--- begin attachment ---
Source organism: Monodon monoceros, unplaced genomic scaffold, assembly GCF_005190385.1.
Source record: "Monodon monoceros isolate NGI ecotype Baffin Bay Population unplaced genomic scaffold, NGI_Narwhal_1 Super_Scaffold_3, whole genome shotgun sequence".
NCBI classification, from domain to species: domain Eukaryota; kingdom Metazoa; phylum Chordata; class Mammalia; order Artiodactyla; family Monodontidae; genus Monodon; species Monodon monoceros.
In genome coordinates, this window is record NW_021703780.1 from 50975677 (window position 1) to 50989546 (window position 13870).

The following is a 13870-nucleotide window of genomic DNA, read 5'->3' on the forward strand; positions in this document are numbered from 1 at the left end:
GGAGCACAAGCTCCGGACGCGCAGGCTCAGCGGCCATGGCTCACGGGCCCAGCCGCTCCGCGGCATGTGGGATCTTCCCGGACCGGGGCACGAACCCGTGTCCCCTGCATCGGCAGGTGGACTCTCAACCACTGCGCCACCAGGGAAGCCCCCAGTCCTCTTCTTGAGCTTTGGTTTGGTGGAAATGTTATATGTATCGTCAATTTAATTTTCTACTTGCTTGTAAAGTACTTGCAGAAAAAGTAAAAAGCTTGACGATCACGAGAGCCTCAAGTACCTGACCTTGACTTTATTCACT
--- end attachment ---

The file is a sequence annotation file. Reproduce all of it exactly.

Source organism: Monodon monoceros, unplaced genomic scaffold, assembly GCF_005190385.1.
Source record: "Monodon monoceros isolate NGI ecotype Baffin Bay Population unplaced genomic scaffold, NGI_Narwhal_1 Super_Scaffold_3, whole genome shotgun sequence".
NCBI classification, from domain to species: domain Eukaryota; kingdom Metazoa; phylum Chordata; class Mammalia; order Artiodactyla; family Monodontidae; genus Monodon; species Monodon monoceros.
In genome coordinates, this window is record NW_021703780.1 from 50975677 (window position 1) to 50989546 (window position 13870).

The following is a 13870-nucleotide window of genomic DNA, read 5'->3' on the forward strand; positions in this document are numbered from 1 at the left end:
GGAGCACAAGCTCCGGACGCGCAGGCTCAGCGGCCATGGCTCACGGGCCCAGCCGCTCCGCGGCATGTGGGATCTTCCCGGACCGGGGCACGAACCCGTGTCCCCTGCATCGGCAGGTGGACTCTCAACCACTGCGCCACCAGGGAAGCCCCCAGTCCTCTTCTTGAGCTTTGGTTTGGTGGAAATGTTATATGTATCGTCAATTTAATTTTCTACTTGCTTGTAAAGTACTTGCAGAAAAAGTAAAAAGCTTGACGATCACGAGAGCCTCAAGTACCTGACCTTGACTTTATTCACT